At 27, bandleader Trombone Shorty is already an icon in his hometown. So he’s giving back: Through his own foundation, the “supafunkrock” brass player is nurturing even younger talent in local schools.
The saxophonist, 24, came to the U.S. from Chile with little money and less command of English. But she did have some serious ability at the saxophone, which has now found footing in the New York scene. She visits her alma mater to perform with her international band.
Growing up in Chile, Melissa Aldana insisted on playing in clubs and transcribed solos like mad — as her father did before her. Now, at 24, she’s won the Thelonious Monk International Jazz Competition for young musicians, and her youthful dedication is beginning to pay off.
Talent, dedication, a skill at adapting classical dances to jazz formats — these are some of Sung’s musical and personal qualities that make her one to watch and listen to. Hear a set from the Mary Lou Williams Women in Jazz Festival.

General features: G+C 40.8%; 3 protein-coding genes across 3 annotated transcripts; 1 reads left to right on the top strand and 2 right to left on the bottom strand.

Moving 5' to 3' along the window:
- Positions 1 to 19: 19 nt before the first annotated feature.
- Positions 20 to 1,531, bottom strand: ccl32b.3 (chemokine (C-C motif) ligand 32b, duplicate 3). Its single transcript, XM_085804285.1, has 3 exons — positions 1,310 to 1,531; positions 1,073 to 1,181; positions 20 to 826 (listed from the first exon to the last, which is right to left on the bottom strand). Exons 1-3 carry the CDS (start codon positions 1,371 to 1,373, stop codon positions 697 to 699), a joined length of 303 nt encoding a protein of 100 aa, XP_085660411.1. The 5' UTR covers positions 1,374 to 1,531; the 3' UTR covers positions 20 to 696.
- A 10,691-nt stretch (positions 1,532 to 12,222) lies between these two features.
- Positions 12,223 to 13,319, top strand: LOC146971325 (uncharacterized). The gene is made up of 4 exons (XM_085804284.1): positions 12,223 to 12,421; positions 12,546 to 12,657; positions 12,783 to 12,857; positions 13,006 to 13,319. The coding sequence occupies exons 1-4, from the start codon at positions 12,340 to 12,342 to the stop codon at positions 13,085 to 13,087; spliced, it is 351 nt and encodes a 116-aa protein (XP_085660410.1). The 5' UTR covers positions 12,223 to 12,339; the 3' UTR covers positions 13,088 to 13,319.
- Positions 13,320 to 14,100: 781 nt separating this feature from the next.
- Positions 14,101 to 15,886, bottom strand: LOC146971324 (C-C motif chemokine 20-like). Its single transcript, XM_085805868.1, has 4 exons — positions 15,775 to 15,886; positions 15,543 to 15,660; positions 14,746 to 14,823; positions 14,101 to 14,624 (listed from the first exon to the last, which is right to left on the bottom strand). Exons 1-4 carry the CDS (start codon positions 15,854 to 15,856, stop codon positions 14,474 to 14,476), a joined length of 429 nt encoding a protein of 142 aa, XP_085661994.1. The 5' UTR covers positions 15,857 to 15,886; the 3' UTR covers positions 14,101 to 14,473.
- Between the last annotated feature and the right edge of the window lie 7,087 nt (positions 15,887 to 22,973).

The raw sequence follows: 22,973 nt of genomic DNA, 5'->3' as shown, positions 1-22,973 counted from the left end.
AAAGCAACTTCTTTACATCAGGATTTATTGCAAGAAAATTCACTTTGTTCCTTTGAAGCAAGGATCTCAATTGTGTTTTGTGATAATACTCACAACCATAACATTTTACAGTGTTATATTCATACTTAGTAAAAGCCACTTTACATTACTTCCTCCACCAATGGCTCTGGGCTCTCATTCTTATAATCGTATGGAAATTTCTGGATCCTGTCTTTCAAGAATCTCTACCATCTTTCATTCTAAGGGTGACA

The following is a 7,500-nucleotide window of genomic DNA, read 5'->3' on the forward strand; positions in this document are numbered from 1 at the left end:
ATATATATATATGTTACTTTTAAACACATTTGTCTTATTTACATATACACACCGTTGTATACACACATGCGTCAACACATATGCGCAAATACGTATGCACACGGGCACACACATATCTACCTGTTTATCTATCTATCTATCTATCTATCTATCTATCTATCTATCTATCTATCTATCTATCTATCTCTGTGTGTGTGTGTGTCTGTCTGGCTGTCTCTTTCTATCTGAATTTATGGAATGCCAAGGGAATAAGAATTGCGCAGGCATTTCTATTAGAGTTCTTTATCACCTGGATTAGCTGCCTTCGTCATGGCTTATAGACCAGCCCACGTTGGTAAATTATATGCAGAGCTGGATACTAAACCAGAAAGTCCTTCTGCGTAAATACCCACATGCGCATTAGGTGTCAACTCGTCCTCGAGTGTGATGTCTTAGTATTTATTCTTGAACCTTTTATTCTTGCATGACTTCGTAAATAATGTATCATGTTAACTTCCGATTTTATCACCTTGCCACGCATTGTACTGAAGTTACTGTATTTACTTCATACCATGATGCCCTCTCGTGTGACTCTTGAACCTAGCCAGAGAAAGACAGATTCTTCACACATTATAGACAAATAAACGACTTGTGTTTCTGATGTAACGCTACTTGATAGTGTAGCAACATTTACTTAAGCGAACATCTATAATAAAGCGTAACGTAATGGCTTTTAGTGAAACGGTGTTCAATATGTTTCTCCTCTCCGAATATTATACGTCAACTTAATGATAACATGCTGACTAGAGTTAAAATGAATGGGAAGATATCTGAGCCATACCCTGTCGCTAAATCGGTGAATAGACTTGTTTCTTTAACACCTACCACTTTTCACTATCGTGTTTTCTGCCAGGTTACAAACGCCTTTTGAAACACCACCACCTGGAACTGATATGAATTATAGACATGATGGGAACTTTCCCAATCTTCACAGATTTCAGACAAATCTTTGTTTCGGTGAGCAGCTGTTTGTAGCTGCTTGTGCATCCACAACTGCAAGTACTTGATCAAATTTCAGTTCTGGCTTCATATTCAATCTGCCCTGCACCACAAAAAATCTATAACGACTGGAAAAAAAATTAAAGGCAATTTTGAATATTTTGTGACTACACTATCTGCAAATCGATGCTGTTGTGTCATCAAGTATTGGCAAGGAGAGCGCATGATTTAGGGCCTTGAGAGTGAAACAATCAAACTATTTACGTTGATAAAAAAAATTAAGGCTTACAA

It’s vanilla, but that’s not really the point. In a short interview, the saxophonist explains why his band returns to a certain palate-cleansing, dairy-titled tune so often — and discusses his connection to its composer, trumpeter and long-time collaborator Ralph Alessi.
At the age of 78, jazz drummer Albert “Tootie” Heath is still displaying his aptitude for making songs swing while keeping them firmly in time. Critic Tom Moon reviews Tootie’s Tempo, Heath’s collaboration with two younger jazz players.
A cosmopolitan entertainer and authentic folklorist, the singing Cuban percussionist has lined up a program where timba, four-part harmony and The Jackson 5 butt heads. The result is a dance party as accomplished as it is hard to resist.